It has the Observation Shelf. I do not need or want to observe anything happening in the toilet in that much detail.

It is low flow. The theory is that it saves water. The reality is that if you have to flush 50 times to get yer shit off the observation shelf, it's counterproductive. It's worth driving to Canada to smuggle in a real toilet.

Observation shelf? I'm not sure I want to know...

I'm with you on the low-flow problem. Our new toilet is dual-flush, which seems like the ideal solution.

BriarRose111

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Re: If you could, what would you change about your bathroom?
« Reply #93 on: October 14, 2015, 11:44:32 AM »
My bathroom is really small, and has this plastic wallboard material on the lower halves of the walls, a really old lighted mirror and really old flooring.  The only thing that really bothers me is the lighting / outlets need updating, the wall board material, and the size of it. 
It would be nice to have a little bit bigger counter around the sink.  But it isn't a must-have so I live with it.

Lookilu

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Re: If you could, what would you change about your bathroom?
« Reply #94 on: October 14, 2015, 07:00:01 PM »
Re: Concealed trapway toilets

Both of mine are from Toto: the Acquia I in the bathroom that has a 10" rough-in and the Acquia II in the other. No problems to report with either one.
I ended up ordering mine from Amazon for about $350 each.

oneday

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Re: If you could, what would you change about your bathroom?
« Reply #95 on: October 17, 2015, 02:57:30 AM »
- I hate double sinks.  Extra expense for no point.

If you have two people who have to get ready to go to work at the same time every day, two sinks is incredibly convenient. Totally worth the expense.

Ha, I was just going to +1 MrsPete's comment!  You make a good point about two people at the same time.  DH & I have opposite schedules, so our double sinks are a waste.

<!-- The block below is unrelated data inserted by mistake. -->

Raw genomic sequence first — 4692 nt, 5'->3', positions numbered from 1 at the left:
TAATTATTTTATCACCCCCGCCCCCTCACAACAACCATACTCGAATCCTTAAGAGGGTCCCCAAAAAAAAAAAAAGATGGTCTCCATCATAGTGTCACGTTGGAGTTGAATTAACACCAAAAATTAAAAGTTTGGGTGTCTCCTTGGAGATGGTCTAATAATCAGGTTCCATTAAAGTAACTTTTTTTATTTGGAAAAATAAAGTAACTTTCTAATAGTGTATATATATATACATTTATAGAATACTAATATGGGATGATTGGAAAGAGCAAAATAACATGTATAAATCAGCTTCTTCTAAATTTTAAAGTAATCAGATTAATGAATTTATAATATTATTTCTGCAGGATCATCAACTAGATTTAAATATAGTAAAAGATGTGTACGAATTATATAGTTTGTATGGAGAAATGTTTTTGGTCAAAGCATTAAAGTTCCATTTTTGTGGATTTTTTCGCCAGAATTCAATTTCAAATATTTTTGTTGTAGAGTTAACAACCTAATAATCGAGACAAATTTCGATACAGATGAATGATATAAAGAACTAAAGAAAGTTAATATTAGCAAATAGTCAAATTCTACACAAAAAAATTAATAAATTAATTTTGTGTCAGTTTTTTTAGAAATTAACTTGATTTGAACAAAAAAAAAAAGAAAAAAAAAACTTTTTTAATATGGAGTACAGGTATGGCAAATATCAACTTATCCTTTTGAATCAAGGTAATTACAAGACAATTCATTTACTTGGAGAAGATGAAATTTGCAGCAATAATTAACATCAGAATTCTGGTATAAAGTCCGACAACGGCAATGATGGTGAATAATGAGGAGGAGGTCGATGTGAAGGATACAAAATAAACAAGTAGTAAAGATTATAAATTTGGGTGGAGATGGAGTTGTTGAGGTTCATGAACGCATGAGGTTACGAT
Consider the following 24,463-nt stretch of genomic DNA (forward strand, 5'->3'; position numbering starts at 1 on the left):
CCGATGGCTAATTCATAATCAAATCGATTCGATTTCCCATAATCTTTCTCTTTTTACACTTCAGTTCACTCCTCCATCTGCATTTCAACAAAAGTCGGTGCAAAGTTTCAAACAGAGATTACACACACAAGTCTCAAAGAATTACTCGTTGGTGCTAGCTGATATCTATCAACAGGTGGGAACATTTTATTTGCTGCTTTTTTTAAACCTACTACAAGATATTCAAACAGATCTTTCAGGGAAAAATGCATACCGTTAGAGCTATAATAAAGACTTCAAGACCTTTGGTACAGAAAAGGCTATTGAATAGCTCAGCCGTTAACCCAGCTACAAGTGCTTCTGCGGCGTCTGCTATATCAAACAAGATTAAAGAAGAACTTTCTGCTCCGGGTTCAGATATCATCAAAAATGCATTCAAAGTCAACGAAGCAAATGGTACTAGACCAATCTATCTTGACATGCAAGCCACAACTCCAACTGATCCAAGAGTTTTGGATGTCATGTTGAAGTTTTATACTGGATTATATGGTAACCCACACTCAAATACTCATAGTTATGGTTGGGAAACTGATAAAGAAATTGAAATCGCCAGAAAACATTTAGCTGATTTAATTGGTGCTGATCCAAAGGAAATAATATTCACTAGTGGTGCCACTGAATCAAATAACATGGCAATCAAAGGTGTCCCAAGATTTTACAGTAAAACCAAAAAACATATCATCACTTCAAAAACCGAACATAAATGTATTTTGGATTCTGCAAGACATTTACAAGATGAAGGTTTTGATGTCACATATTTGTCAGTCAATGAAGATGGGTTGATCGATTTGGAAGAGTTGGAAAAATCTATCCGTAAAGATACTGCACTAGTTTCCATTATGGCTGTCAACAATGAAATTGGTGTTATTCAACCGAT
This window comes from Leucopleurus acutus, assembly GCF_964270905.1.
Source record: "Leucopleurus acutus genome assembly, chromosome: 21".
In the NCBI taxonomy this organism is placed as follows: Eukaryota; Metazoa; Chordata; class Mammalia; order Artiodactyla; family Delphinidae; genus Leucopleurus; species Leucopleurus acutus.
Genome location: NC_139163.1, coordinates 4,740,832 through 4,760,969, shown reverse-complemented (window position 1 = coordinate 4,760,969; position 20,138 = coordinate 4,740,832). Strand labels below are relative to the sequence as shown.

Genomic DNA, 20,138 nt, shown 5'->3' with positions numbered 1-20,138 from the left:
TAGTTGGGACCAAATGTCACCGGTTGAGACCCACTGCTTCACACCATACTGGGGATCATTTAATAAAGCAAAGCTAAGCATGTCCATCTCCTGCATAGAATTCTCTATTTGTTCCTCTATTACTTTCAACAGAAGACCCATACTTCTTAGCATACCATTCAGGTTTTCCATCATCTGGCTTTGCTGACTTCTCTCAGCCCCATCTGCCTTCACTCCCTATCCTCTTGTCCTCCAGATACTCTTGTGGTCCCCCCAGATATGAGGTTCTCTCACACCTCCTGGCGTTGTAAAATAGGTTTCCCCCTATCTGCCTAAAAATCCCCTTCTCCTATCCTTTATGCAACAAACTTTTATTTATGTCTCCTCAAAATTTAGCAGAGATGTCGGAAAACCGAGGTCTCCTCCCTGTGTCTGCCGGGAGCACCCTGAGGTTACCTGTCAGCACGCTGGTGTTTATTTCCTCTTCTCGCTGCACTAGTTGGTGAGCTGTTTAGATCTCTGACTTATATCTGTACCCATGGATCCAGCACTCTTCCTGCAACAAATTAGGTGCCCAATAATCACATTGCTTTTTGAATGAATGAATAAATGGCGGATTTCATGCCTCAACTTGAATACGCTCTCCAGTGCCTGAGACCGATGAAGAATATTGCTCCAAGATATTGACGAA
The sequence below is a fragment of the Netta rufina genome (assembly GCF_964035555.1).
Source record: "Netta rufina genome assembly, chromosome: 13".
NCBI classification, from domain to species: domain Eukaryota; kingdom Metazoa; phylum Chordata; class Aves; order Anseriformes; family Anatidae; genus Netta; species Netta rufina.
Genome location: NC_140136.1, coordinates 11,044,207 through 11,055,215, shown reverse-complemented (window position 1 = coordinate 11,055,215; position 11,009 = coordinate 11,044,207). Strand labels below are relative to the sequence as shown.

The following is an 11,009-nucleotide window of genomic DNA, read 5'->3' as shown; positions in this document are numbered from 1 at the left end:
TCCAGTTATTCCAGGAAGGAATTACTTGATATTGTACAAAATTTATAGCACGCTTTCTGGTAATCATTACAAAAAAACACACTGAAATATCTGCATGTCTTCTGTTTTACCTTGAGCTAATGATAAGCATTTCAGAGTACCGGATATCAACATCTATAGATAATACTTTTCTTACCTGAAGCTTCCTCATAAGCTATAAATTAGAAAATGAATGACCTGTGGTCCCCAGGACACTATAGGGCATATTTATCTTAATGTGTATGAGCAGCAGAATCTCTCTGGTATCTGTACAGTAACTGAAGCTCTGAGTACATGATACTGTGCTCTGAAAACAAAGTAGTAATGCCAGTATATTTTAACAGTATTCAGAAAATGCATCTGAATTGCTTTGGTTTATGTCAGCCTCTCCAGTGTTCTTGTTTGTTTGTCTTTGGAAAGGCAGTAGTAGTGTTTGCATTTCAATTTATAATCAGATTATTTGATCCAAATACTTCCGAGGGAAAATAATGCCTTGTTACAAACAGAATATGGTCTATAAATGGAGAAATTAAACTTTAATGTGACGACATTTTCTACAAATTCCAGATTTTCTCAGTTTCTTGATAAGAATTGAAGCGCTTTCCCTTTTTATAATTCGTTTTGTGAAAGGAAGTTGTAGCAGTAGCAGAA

Believe it or not, I would make the bathroom smaller. Unused second sink area for one, and the tub for another.  We aren't bath-takers...I would change to just a 4x4 shower or something.  We could use the extra space for storage or just general living area.  Actually, our 935 sq ft could be laid out better overall...oh well.  Fixtures ideally would be smooth & with space between like another poster mentioned for ease of cleaning.  Sink can't be too shallow.  Faucet has to jut out over sink enough to wash hands etc.  These last two I didn't ever think I would need to mention, but have recently had experiences with shallow sink/short faucet.  Who makes that kind of crap? Anyway I'm not looking for luxury, it's just a room to go in, get the job done & move on with life.

justajane

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Re: If you could, what would you change about your bathroom?
« Reply #96 on: October 17, 2015, 06:08:33 AM »
@oneday, I can't stand wasted square footage in bathrooms and, I might add, in closets as well. We are lucky to live in a 1920s home that has a walk in closet in the master. That is almost unheard of and was original to the home. I don't imagine the original home owners used it as a walk in closet but rather another room adjoined to the bedroom. Well, when we bought the house, we immediately removed all the closet hardware and shelves and turned it into an office (we called it the "cloffice") and later a nursery (actually the "clursery"). I mean, we just don't have that many clothes and there was another closet in the room that worked just fine.